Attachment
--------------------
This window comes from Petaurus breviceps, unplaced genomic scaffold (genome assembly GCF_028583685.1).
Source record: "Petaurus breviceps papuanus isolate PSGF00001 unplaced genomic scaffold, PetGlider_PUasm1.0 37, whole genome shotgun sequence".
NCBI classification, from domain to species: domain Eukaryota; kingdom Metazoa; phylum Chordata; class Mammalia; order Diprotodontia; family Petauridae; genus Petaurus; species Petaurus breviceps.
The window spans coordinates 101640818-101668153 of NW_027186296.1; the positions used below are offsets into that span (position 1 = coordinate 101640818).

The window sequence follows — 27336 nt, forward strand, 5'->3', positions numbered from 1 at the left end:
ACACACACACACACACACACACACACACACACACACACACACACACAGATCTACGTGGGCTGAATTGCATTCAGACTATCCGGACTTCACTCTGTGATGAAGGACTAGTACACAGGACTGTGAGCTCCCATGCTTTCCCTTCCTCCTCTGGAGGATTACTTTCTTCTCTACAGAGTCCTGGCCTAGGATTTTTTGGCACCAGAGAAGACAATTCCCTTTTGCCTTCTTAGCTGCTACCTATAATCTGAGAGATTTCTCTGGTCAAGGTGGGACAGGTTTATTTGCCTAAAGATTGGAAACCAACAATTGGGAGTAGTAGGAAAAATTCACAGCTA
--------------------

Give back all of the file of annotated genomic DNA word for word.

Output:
This window comes from Petaurus breviceps, unplaced genomic scaffold (genome assembly GCF_028583685.1).
Source record: "Petaurus breviceps papuanus isolate PSGF00001 unplaced genomic scaffold, PetGlider_PUasm1.0 37, whole genome shotgun sequence".
NCBI classification, from domain to species: domain Eukaryota; kingdom Metazoa; phylum Chordata; class Mammalia; order Diprotodontia; family Petauridae; genus Petaurus; species Petaurus breviceps.
The window spans coordinates 101640818-101668153 of NW_027186296.1; the positions used below are offsets into that span (position 1 = coordinate 101640818).

The window sequence follows — 27336 nt, forward strand, 5'->3', positions numbered from 1 at the left end:
ACACACACACACACACACACACACACACACACACACACACACACACAGATCTACGTGGGCTGAATTGCATTCAGACTATCCGGACTTCACTCTGTGATGAAGGACTAGTACACAGGACTGTGAGCTCCCATGCTTTCCCTTCCTCCTCTGGAGGATTACTTTCTTCTCTACAGAGTCCTGGCCTAGGATTTTTTGGCACCAGAGAAGACAATTCCCTTTTGCCTTCTTAGCTGCTACCTATAATCTGAGAGATTTCTCTGGTCAAGGTGGGACAGGTTTATTTGCCTAAAGATTGGAAACCAACAATTGGGAGTAGTAGGAAAAATTCACAGCTA